The Times Journal & Russell County News
Wednesday, Apr. 16, 2014 — RUSSELL SPRINGS & JAMESTOWN, KENTUCKY —
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County has first reading of a $6 million budget
In April 28 Issue
By John Thompson
Times Journal Reporter

A first reading of the 2011-2012 County Budget outlined how county funds will be utilized in the coming year at a special called Fiscal Court meeting Tuesday morning. Prior to a second reading at the regularly scheduled June 13 meeting of the Russell County Fiscal Court the budget will get approval from the Department of Local Governments and will be published in full in the June 2 edition of the Times Journal.

The budget, as outlined in broad categorize are as follows: Total General Fund $1,958,690; Total Road Fund $1,176,443; Total Detention Center Fund $1,742,428; Total 911 Dispatch $313,424; Airport General Fund $32,171; Airport Project Fund $169,797; Total LGEA Fund $8,418; Total CDBG Fund $200,000; Total ASAP Fund $50,000; Total NSP Fund $33,000; Total DFC Fund $125,000; Total Tourism Fund $100,050.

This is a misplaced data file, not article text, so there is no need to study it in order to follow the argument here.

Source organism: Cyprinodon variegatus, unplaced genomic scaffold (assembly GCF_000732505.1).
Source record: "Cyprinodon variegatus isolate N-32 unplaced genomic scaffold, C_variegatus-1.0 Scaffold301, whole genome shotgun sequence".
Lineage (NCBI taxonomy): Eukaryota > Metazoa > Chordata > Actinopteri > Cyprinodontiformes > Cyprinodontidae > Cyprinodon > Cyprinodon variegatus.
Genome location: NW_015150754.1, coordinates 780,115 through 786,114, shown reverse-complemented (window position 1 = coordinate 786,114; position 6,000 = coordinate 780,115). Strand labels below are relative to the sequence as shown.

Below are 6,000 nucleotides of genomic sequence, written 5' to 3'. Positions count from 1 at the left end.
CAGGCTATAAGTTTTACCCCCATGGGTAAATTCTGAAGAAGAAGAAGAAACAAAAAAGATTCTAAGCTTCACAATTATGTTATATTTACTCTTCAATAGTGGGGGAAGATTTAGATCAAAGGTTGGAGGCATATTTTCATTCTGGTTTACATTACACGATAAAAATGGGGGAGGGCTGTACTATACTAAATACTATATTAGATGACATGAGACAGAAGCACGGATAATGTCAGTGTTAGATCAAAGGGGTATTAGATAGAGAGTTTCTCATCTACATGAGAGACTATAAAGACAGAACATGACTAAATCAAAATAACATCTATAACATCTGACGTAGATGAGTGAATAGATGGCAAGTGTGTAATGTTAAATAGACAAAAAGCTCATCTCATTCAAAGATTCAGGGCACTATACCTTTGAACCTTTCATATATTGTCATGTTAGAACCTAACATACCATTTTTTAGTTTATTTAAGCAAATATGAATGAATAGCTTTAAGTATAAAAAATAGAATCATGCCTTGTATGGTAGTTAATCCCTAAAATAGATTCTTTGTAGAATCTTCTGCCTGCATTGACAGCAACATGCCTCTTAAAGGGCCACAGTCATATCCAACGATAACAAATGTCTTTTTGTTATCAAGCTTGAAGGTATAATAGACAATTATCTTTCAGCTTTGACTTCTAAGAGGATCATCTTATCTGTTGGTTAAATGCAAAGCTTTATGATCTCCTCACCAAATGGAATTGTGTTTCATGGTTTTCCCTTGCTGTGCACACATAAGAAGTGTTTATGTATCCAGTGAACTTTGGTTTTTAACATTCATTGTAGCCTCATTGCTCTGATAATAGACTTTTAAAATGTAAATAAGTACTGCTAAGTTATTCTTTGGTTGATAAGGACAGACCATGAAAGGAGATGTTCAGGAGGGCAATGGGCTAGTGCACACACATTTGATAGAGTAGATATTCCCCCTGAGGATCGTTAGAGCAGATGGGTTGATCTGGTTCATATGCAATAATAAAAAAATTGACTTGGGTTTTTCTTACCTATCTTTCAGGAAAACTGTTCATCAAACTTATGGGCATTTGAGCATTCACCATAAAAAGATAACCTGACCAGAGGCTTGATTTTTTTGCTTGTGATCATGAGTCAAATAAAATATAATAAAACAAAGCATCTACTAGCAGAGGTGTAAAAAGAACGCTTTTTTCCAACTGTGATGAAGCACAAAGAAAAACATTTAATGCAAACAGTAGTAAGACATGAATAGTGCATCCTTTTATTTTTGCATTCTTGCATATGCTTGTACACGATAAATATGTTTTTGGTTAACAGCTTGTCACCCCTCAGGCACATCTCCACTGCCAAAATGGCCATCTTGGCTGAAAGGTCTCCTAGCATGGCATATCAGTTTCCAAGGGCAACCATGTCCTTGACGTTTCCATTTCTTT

The total budget is being submitted as $5,909,421.00 for approval.

County Treasurer Kathy Tupman clarified a few changes to the budget numbers from preliminary ones that had previously been released to the magistrates. In the changes Tupman said was reflected was some changes to the jail budget, to include liability and workers comp insurance, vending machines, law enforcement equipment, telephone commission, per diem, and hygiene products.

Judge Executive Gary Robertson clarified that $118,183 of the general fund budget is reimbursement from Department of Local Government for Judicial Center expenses. Items such as this are reflected in both sides of the ledger, as an expense that the county will initially incur, as well as revenue because the county can expect these expenses to be reimbursed.

It was outlined that $130,000 was budgeted for equipment purchases for the county's road fund. Magistrate Ronald Johnson said he wasn't sure that would be enough to meet the equipping needs. "We've got one more year, hopefully we can appropriate so much next year," Robertson said, referencing the sunset clause built into the occupational tax which will automatically reduce the rate from the current 1 percent back to the .25 percent the county has operated under for two decades.